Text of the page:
Association of Cardiometabolic Multimorbidity With Mortality
Angelantonio, Emanuele Di; Kaptoge, Stephen ; Wormser, David ; Willeit, Peter ; Butterworth, Adam S. ; Bansal, Narinder ; O’Keeffe, Linda M. ; Gao, Pei ; Wood, Angela M. ; Burgess, Stephen ; Freitag, Daniel F. ; Pennells, Lisa ; Peters, Sanne A. ; Hart, Carole L. ; Håheim, Lise Lund ; Gillum, Richard F. ; Nordestgaard, Børge G. ; Psaty, Bruce M. ; Yeap, Bu B. ; Knuiman, Matthew W. ; Nietert, Paul J. ; Kauhanen, Jussi ; Salonen, Jukka T. ; Kuller, Lewis H. ; Simons, Leon A. ; Schouw, Yvonne T. van der; Barrett-Connor, Elizabeth ; Selmer, Randi ; Crespo, Carlos J. ; Rodriguez, Beatriz ; Verschuren, Monique W.M. ; Salomaa, Veikko ; Svärdsudd, Kurt ; Harst, Pim Van Der; Björkelund, Cecilia ; Wilhelmsen, Lars ; Wallace, Robert B. ; Brenner, Hermann ; Amouyel, Philippe ; Barr, Elizabeth L.M. ; Iso, Hiroyasu ; Onat, Altan ; Trevisan, Maurizio ; agostino, Ralph B. D'; Cooper, Cyrus ; Kavousi, Maryam ; Welin, Lennart ; Roussel, Ronan ; Hu, Frank B. ; Sato, Shinichi ; Davidson, Karina W. ; Howard, Barbara V. ; Leening, Maarten J.G. ; Rosengren, Annika ; Dörr, Marcus ; Deeg, Dorly J.H. ; Kiechl, Stefan ; Stehouwer, Coen D.A. ; Nissinen, Aulikki ; Giampaoli, Simona ; Donfrancesco, Chiara ; Kromhout, Daan ; Price, Jackie F. ; Peters, Annette ; Meade, Tom W. ; Casiglia, Edoardo ; Lawlor, Debbie A. ; Gallacher, John ; Nagel, Dorothea ; Franco, Oscar H. ; Assmann, Gerd ; Dagenais, Gilles R. ; Jukema, Wouter J. ; Sundström, Johan ; Woodward, Mark ; Brunner, Eric J. ; Khaw, Kay-Tee ; Wareham, Nicholas J. ; Whitsel, Eric A. ; Njølstad, Inger ; Hedblad, Bo ; Wassertheil-Smoller, Sylvia ; Engström, Gunnar ; Rosamond, Wayne D. ; Selvin, Elizabeth ; Sattar, Naveed ; Thompson, Simon G. ; Danesh, John - \ 2015
JAMA: The Journal of the American Medical Association 314 (2015)1. - ISSN 0098-7484 - p. 52 - 60.
Importance The prevalence of cardiometabolic multimorbidity is increasing.
Objective To estimate reductions in life expectancy associated with cardiometabolic multimorbidity.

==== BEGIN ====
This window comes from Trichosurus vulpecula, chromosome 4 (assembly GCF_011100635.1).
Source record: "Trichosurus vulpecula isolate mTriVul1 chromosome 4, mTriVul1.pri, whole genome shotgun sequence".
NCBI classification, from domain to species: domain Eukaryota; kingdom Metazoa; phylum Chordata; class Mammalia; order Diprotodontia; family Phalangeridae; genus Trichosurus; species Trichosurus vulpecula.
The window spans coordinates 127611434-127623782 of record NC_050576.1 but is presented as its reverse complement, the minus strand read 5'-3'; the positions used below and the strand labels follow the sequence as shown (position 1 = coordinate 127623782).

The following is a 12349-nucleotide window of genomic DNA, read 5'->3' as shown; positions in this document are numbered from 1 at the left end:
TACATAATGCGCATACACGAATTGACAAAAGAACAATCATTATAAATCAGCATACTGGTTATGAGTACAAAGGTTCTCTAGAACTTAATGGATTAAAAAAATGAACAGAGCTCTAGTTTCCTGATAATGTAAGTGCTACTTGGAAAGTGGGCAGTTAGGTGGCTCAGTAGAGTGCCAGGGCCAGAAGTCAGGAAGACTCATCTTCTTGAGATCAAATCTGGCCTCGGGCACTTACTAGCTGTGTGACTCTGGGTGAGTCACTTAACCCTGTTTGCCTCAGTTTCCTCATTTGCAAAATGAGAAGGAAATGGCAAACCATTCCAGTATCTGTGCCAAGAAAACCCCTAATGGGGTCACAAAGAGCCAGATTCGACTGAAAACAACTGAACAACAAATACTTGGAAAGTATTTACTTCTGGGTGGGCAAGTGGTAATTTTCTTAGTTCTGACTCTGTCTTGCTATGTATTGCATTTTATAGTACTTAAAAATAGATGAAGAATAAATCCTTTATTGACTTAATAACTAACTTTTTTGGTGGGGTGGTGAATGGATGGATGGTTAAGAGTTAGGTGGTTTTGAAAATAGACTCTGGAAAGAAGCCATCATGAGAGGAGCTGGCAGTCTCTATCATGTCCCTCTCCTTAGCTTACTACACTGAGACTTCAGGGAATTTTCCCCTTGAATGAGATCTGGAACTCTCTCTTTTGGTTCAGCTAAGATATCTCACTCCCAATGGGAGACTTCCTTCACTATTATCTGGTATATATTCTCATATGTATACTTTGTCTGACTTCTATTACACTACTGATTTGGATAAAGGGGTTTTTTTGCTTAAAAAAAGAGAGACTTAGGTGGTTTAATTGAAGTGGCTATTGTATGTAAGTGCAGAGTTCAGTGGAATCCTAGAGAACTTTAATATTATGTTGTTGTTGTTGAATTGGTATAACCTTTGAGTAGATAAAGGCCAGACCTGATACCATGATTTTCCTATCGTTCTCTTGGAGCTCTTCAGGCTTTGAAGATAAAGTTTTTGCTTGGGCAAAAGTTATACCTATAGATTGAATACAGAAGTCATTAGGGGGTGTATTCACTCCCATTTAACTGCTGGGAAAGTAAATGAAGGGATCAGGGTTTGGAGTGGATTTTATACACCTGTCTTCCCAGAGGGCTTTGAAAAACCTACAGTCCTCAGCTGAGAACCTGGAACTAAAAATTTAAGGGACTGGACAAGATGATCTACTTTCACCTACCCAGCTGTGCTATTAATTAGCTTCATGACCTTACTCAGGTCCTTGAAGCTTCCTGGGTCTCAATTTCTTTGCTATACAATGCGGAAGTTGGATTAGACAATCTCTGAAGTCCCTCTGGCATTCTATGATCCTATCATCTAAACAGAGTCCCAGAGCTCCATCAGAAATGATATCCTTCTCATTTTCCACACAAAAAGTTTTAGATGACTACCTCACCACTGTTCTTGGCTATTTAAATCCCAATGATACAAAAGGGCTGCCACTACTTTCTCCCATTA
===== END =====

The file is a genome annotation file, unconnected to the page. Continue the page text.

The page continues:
Design, Setting, and Participants Age- and sex-adjusted mortality rates and hazard ratios (HRs) were calculated using individual participant data from the Emerging Risk Factors Collaboration (689 300 participants; 91 cohorts; years of baseline surveys: 1960-2007; latest mortality follow-up: April 2013; 128 843 deaths). The HRs from the Emerging Risk Factors Collaboration were compared with those from the UK Biobank (499 808 participants; years of baseline surveys: 2006-2010; latest mortality follow-up: November 2013; 7995 deaths). Cumulative survival was estimated by applying calculated age-specific HRs for mortality to contemporary US age-specific death rates.
Exposures A history of 2 or more of the following: diabetes mellitus, stroke, myocardial infarction (MI).
Main Outcomes and Measures All-cause mortality and estimated reductions in life expectancy.
Results In participants in the Emerging Risk Factors Collaboration without a history of diabetes, stroke, or MI at baseline (reference group), the all-cause mortality rate adjusted to the age of 60 years was 6.8 per 1000 person-years. Mortality rates per 1000 person-years were 15.6 in participants with a history of diabetes, 16.1 in those with stroke, 16.8 in those with MI, 32.0 in those with both diabetes and MI, 32.5 in those with both diabetes and stroke, 32.8 in those with both stroke and MI, and 59.5 in those with diabetes, stroke, and MI. Compared with the reference group, the HRs for all-cause mortality were 1.9 (95% CI, 1.8-2.0) in participants with a history of diabetes, 2.1 (95% CI, 2.0-2.2) in those with stroke, 2.0 (95% CI, 1.9-2.2) in those with MI, 3.7 (95% CI, 3.3-4.1) in those with both diabetes and MI, 3.8 (95% CI, 3.5-4.2) in those with both diabetes and stroke, 3.5 (95% CI, 3.1-4.0) in those with both stroke and MI, and 6.9 (95% CI, 5.7-8.3) in those with diabetes, stroke, and MI. The HRs from the Emerging Risk Factors Collaboration were similar to those from the more recently recruited UK Biobank. The HRs were little changed after further adjustment for markers of established intermediate pathways (eg, levels of lipids and blood pressure) and lifestyle factors (eg, smoking, diet). At the age of 60 years, a history of any 2 of these conditions was associated with 12 years of reduced life expectancy and a history of all 3 of these conditions was associated with 15 years of reduced life expectancy.
Conclusions and Relevance Mortality associated with a history of diabetes, stroke, or MI was similar for each condition. Because any combination of these conditions was associated with multiplicative mortality risk, life expectancy was substantially lower in people with multimorbidity.